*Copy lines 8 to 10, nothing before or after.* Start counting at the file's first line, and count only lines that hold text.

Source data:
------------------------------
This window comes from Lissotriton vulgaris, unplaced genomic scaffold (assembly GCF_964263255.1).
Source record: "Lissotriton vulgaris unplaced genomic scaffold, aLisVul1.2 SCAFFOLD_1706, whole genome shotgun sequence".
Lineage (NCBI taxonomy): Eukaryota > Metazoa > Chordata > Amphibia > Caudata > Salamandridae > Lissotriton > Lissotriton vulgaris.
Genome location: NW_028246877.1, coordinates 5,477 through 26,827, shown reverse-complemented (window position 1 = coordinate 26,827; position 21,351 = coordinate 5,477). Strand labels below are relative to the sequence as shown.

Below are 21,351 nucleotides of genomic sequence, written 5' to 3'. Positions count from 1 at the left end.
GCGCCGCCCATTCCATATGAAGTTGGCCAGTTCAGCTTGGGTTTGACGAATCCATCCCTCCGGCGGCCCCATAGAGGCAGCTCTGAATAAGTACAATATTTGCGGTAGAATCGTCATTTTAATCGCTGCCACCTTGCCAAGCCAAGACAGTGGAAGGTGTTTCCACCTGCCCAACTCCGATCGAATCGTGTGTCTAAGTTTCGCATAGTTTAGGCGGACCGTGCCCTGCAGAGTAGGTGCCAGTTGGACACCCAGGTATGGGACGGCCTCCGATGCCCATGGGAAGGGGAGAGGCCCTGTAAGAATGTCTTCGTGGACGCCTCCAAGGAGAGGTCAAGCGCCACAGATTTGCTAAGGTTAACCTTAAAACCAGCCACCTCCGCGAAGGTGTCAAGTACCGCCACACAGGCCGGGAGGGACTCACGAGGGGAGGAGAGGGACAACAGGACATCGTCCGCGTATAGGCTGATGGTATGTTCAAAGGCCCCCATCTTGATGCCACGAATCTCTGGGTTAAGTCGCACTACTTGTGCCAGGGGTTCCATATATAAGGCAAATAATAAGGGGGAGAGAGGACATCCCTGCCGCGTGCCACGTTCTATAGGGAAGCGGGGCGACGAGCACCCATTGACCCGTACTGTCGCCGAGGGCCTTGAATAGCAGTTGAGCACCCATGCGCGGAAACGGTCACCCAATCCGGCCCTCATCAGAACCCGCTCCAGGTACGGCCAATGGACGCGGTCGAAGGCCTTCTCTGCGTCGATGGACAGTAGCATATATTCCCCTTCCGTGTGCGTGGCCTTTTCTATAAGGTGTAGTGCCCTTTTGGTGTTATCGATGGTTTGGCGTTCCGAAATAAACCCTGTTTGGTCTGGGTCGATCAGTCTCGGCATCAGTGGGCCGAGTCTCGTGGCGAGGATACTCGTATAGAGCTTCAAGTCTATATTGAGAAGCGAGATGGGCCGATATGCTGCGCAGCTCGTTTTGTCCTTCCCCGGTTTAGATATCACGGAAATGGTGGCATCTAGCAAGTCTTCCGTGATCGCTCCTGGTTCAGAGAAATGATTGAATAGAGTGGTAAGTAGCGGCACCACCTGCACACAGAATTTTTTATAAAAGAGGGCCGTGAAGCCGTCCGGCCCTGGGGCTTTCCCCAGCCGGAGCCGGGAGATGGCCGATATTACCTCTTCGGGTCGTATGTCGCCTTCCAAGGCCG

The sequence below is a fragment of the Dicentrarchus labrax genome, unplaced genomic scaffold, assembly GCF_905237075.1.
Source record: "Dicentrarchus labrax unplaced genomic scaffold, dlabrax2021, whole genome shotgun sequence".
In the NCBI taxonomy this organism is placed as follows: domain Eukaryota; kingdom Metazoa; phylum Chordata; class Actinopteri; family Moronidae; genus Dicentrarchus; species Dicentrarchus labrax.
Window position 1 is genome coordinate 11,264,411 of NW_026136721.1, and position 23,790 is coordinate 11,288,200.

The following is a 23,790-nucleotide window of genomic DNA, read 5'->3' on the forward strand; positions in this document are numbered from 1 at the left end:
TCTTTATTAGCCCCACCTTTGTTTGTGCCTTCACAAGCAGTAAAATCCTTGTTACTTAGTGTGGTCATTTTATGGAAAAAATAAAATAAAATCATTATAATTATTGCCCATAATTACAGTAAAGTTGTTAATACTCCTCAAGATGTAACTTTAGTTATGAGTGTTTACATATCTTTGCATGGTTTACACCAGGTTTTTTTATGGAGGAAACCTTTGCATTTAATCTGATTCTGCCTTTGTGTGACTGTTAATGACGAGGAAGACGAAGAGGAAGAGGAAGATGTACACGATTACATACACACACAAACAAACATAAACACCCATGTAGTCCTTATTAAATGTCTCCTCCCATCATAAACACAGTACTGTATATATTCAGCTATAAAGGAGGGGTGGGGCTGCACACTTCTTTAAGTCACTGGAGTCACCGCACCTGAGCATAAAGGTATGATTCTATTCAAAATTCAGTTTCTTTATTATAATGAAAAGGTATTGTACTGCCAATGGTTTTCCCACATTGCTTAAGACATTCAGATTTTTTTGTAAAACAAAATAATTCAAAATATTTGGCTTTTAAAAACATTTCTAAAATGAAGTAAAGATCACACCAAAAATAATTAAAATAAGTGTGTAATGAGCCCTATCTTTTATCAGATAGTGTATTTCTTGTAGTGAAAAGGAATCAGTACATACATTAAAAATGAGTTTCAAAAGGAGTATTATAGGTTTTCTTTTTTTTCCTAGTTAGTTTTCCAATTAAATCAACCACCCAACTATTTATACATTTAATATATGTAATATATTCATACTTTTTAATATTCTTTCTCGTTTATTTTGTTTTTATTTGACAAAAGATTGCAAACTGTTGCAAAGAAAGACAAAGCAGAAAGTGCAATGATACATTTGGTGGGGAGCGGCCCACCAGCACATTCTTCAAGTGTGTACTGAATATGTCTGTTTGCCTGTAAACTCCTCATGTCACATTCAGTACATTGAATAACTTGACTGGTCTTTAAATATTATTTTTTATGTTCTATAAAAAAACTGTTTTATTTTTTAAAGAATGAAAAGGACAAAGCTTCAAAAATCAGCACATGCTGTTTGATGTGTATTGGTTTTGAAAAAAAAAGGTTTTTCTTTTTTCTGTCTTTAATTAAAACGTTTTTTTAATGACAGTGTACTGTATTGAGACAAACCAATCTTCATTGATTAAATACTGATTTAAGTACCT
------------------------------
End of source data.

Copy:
Source record: "Dicentrarchus labrax unplaced genomic scaffold, dlabrax2021, whole genome shotgun sequence".
In the NCBI taxonomy this organism is placed as follows: domain Eukaryota; kingdom Metazoa; phylum Chordata; class Actinopteri; family Moronidae; genus Dicentrarchus; species Dicentrarchus labrax.
Window position 1 is genome coordinate 11,264,411 of NW_026136721.1, and position 23,790 is coordinate 11,288,200.